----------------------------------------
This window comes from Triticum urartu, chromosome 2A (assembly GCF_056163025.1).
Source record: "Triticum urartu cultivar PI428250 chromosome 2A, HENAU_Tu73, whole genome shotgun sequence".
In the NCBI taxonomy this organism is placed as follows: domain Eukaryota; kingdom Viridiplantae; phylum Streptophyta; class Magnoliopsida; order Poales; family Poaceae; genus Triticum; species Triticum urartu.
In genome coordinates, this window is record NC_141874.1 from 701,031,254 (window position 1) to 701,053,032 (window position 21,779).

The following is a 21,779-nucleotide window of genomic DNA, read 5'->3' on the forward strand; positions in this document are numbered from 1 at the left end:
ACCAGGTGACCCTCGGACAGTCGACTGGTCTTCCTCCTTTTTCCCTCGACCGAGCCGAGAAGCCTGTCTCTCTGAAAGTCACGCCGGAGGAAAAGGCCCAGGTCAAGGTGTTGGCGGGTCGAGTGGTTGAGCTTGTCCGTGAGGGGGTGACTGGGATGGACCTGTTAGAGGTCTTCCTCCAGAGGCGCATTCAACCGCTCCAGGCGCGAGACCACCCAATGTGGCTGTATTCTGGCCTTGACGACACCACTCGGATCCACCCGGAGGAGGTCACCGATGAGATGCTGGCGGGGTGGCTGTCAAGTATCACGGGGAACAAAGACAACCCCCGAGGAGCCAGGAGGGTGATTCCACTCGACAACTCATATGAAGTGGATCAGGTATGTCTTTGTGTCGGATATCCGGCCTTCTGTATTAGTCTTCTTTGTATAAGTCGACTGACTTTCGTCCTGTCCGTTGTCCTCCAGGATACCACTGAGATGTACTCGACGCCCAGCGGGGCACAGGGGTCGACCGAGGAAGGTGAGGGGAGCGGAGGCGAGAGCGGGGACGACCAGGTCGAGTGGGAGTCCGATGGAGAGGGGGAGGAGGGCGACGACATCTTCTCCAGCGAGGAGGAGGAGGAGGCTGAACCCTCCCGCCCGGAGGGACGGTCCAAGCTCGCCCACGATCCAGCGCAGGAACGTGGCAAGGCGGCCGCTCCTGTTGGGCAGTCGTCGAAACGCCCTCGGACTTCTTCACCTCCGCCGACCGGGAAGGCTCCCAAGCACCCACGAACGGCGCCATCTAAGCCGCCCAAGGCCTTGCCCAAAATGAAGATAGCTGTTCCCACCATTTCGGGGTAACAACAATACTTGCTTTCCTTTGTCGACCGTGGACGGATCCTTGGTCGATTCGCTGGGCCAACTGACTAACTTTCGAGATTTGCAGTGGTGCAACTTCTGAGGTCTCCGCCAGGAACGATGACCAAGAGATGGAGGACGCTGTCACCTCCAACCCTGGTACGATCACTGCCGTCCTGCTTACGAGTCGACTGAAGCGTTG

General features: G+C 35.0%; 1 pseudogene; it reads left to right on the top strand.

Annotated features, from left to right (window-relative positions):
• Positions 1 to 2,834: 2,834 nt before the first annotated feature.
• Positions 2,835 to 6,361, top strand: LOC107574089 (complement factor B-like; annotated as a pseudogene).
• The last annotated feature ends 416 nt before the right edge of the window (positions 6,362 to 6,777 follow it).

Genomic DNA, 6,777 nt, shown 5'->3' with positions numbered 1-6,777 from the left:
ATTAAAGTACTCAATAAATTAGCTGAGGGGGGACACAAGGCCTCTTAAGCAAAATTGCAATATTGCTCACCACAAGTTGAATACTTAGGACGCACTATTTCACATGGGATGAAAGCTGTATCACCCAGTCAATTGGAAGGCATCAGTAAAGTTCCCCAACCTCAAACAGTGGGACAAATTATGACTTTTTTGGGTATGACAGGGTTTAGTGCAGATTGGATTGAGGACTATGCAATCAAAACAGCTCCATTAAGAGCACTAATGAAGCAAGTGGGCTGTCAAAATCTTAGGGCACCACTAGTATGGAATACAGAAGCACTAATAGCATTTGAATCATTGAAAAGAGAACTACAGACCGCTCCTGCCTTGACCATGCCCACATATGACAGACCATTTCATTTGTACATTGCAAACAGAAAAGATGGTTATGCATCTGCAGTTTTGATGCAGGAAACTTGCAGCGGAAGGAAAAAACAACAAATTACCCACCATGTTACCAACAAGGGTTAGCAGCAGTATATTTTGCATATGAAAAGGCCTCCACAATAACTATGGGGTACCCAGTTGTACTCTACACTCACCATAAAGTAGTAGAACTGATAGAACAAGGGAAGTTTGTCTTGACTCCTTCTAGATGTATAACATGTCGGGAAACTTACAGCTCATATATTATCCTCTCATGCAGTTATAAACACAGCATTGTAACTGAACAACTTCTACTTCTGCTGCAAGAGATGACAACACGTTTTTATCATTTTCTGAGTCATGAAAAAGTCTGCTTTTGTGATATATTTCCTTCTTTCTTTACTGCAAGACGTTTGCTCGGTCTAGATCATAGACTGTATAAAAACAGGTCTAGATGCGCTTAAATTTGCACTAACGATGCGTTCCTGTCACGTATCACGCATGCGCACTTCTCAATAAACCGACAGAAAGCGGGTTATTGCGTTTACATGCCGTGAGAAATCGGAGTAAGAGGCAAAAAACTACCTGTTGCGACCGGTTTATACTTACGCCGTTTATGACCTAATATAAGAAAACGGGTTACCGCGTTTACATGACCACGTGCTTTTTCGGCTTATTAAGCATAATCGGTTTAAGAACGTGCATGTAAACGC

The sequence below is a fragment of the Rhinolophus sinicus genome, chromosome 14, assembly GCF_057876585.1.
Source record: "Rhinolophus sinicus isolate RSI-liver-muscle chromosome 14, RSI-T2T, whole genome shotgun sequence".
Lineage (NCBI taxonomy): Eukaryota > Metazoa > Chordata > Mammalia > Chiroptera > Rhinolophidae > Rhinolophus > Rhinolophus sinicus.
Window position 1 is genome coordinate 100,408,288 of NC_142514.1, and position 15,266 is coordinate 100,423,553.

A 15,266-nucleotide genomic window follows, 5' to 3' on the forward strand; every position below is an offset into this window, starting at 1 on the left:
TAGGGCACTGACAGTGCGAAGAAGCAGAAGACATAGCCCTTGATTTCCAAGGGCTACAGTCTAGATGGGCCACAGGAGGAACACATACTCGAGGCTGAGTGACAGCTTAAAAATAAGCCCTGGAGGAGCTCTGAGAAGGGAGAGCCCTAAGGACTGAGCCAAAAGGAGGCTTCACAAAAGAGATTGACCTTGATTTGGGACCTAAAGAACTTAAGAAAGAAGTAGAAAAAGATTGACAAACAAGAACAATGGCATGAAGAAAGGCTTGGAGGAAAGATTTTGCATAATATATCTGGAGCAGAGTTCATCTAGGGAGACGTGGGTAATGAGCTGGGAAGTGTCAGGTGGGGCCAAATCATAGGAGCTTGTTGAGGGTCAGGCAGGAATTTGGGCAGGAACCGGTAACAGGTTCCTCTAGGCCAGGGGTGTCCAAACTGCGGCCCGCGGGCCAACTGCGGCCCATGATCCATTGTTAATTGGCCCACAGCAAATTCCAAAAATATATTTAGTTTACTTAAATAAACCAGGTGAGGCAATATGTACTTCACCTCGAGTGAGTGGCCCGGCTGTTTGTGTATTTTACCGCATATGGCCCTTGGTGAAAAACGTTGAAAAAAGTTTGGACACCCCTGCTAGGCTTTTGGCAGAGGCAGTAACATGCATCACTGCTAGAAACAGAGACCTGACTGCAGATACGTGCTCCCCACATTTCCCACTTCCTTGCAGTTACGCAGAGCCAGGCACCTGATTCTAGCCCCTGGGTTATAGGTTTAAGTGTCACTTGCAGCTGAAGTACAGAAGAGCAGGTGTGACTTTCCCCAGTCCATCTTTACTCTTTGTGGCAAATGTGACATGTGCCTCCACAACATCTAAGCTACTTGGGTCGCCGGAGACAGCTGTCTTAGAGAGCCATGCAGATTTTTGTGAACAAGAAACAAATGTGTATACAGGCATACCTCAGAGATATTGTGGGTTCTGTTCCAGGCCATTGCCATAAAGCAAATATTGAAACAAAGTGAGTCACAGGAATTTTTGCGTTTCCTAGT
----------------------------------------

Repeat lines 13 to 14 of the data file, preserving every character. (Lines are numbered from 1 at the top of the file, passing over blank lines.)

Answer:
ATTAAAGTACTCAATAAATTAGCTGAGGGGGGACACAAGGCCTCTTAAGCAAAATTGCAATATTGCTCACCACAAGTTGAATACTTAGGACGCACTATTTCACATGGGATGAAAGCTGTATCACCCAGTCAATTGGAAGGCATCAGTAAAGTTCCCCAACCTCAAACAGTGGGACAAATTATGACTTTTTTGGGTATGACAGGGTTTAGTGCAGATTGGATTGAGGACTATGCAATCAAAACAGCTCCATTAAGAGCACTAATGAAGCAAGTGGGCTGTCAAAATCTTAGGGCACCACTAGTATGGAATACAGAAGCACTAATAGCATTTGAATCATTGAAAAGAGAACTACAGACCGCTCCTGCCTTGACCATGCCCACATATGACAGACCATTTCATTTGTACATTGCAAACAGAAAAGATGGTTATGCATCTGCAGTTTTGATGCAGGAAACTTGCAGCGGAAGGAAAAAACAACAAATTACCCACCATGTTACCAACAAGGGTTAGCAGCAGTATATTTTGCATATGAAAAGGCCTCCACAATAACTATGGGGTACCCAGTTGTACTCTACACTCACCATAAAGTAGTAGAACTGATAGAACAAGGGAAGTTTGTCTTGACTCCTTCTAGATGTATAACATGTCGGGAAACTTACAGCTCATATATTATCCTCTCATGCAGTTATAAACACAGCATTGTAACTGAACAACTTCTACTTCTGCTGCAAGAGATGACAACACGTTTTTATCATTTTCTGAGTCATGAAAAAGTCTGCTTTTGTGATATATTTCCTTCTTTCTTTACTGCAAGACGTTTGCTCGGTCTAGATCATAGACTGTATAAAAACAGGTCTAGATGCGCTTAAATTTGCACTAACGATGCGTTCCTGTCACGTATCACGCATGCGCACTTCTCAATAAACCGACAGAAAGCGGGTTATTGCGTTTACATGCCGTGAGAAATCGGAGTAAGAGGCAAAAAACTACCTGTTGCGACCGGTTTATACTTACGCCGTTTATGACCTAATATAAGAAAACGGGTTACCGCGTTTACATGACCACGTGCTTTTTCGGCTTATTAAGCATAATCGGTTTAAGAACGTGCATGTAAACGC

The sequence below is a fragment of the Rhinolophus sinicus genome, chromosome 14, assembly GCF_057876585.1.